Bear in mind I am not at all saying that the vaccinations don’t work. The question is how effectively and for how long? Any hypothesis that they don’t work nearly well enough has been undercut by correlation. The vaccines are now somewhat bullet proof. Yet cases are rising again. For example, the rise in cases in the U.K. and Israel is put down to immunity waning and the consequential need for booster jabs. Those vaccinated can still catch the virus and pass it on. Conclusion: need for a booster jab. According to a CDC study and Public Health England, the viral load of those vaccinated who catch the virus is about equal to those unvaccinated. Conclusion: need for a booster jab.

Booster jabs and tinkering with the vaccines may well become the public-health objective. Slipping into the shadows will be the objective of preventing serious illness and deaths. It’s called “Solutioneering” after the philosopher Roger James. Means become ends.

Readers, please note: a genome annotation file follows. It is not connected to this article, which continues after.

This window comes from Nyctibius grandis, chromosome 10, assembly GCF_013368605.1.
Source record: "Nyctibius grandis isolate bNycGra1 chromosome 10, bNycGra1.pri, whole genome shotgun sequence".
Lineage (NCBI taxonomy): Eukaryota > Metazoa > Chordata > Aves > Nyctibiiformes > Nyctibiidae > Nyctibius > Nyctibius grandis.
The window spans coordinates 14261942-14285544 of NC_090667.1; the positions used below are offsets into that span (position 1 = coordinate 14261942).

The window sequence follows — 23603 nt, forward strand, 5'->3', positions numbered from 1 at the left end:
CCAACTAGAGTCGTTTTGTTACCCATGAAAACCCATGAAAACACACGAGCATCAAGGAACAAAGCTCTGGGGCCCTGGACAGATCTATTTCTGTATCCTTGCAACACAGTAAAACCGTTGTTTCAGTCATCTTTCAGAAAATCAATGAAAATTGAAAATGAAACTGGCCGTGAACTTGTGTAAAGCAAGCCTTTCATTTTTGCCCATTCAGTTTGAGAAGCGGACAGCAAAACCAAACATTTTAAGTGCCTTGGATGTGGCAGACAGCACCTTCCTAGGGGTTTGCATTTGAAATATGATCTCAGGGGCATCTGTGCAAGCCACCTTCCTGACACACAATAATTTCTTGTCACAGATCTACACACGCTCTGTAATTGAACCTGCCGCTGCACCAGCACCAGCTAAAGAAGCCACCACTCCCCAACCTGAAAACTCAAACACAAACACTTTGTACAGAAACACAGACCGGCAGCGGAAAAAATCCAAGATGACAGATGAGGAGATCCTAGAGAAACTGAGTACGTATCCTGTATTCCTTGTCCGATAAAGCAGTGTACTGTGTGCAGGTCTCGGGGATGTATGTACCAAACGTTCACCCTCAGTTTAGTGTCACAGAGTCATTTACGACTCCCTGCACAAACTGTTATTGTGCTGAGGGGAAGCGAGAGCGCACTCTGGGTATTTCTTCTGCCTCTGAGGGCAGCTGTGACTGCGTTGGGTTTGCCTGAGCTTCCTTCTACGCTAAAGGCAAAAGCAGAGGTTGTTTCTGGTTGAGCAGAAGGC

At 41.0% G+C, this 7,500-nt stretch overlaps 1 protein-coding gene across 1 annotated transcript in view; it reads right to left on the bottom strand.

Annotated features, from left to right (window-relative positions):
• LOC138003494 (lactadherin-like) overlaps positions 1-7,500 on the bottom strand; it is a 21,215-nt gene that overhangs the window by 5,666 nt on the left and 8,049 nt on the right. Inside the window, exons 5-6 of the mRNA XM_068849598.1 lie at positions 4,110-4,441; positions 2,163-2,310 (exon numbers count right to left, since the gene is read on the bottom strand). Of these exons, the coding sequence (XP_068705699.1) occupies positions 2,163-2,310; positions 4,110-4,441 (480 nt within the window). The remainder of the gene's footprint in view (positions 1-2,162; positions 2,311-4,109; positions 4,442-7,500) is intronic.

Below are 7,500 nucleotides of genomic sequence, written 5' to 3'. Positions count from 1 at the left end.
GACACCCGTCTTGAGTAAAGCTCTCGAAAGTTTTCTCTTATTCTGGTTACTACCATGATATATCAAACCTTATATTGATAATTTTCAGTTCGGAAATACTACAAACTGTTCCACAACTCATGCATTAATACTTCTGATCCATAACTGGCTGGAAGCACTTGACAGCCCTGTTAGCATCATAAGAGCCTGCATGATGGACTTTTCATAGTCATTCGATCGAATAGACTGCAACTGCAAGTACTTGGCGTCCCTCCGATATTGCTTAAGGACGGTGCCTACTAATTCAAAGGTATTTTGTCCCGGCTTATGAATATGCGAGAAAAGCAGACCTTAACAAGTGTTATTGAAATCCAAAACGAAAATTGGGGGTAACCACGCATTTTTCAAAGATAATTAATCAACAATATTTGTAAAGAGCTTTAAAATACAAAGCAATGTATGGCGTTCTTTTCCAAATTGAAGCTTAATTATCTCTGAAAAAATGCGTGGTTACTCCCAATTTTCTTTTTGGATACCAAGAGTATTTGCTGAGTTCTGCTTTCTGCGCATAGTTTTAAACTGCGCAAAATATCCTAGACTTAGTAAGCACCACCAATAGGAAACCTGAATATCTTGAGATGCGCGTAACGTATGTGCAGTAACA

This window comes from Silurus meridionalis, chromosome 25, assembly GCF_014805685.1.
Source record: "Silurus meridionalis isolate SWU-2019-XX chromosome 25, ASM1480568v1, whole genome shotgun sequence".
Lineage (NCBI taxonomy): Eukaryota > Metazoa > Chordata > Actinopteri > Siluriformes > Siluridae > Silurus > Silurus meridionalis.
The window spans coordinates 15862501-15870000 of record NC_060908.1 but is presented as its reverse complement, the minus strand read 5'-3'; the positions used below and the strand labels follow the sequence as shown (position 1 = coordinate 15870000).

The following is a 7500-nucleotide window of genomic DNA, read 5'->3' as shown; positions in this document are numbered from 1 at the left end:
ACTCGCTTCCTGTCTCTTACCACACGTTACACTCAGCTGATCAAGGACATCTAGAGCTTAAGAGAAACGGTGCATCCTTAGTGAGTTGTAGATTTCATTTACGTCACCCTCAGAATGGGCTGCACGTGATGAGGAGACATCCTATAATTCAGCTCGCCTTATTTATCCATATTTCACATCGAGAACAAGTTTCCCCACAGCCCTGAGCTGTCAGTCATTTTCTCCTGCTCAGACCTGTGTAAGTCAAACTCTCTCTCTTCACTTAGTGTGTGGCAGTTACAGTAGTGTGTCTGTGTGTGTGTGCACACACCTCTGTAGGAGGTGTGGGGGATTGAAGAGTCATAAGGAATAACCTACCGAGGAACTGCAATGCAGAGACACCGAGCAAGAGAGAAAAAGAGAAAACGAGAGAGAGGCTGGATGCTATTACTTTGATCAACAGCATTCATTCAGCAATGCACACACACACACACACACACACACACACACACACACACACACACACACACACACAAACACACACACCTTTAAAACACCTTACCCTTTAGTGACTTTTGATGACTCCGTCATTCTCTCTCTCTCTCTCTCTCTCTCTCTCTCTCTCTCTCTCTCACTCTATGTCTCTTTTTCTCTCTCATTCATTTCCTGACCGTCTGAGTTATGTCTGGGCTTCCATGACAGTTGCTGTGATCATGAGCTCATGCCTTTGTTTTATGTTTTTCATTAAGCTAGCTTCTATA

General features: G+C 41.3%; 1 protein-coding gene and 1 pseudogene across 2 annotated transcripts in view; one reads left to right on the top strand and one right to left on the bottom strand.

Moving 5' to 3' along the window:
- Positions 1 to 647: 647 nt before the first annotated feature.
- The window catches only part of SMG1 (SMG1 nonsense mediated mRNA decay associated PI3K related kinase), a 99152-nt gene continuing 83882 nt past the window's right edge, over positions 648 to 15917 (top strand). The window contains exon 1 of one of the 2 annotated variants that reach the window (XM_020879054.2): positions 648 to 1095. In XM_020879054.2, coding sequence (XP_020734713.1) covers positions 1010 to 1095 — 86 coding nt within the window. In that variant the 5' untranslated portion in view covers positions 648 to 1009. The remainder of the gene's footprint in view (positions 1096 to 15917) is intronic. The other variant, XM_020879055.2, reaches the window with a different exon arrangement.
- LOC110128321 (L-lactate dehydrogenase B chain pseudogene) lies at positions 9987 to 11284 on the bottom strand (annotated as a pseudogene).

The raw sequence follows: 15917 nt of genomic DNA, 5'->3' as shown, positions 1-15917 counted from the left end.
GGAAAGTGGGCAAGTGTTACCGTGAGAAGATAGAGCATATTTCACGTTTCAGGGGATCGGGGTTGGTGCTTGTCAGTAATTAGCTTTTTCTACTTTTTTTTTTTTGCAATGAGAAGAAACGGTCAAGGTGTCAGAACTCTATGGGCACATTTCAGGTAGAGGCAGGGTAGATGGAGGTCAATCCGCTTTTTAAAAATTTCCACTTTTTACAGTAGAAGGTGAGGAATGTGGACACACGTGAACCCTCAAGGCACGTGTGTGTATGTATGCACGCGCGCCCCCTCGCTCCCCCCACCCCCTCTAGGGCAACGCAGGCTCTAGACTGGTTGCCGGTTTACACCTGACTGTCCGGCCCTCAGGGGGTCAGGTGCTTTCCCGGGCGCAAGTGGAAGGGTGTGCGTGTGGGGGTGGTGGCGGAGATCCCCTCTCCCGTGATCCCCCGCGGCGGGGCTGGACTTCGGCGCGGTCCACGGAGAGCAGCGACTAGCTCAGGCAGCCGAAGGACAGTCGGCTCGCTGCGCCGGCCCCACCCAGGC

They can't hurt, they might help.

Without vaccines much more focus would have been put on treatments. Natural immunity and treatments (even discounting the politically unacceptable ones like Ivermectin and HCQ due to their association with the dreaded Donald Trump) might well have put us in a better place right now. Of course, it’s counter-factual. There is no way of knowing. What we know is that boosters will be on offer. And maybe as frequently as every six months, judging by the success the virus is having in surviving the first round of vaccines.

Is there a way out? There is. It depends on the virus. We need the virus to become adept at infecting the vaccinated while becoming progressively less lethal. There has been speculation to that effect in the U.K. Natural selection might work in our favour. Mind you, a terrible outcome of a more deadly virus circumventing vaccines isn't worth thinking about, so I won't.

Vaccinations need to be seen as becoming redundant, despite any kicking and screaming from drug companies. Absent this outcome, the incipient collateral damage from vaccine dependency will become endemic. What will that look like?

First, loss of freedom. Vaccines are shepherding in identity papers. Worse, in this digital age, they’re shepherding in Big Brother. There will be data bases. They will know where you’ve been.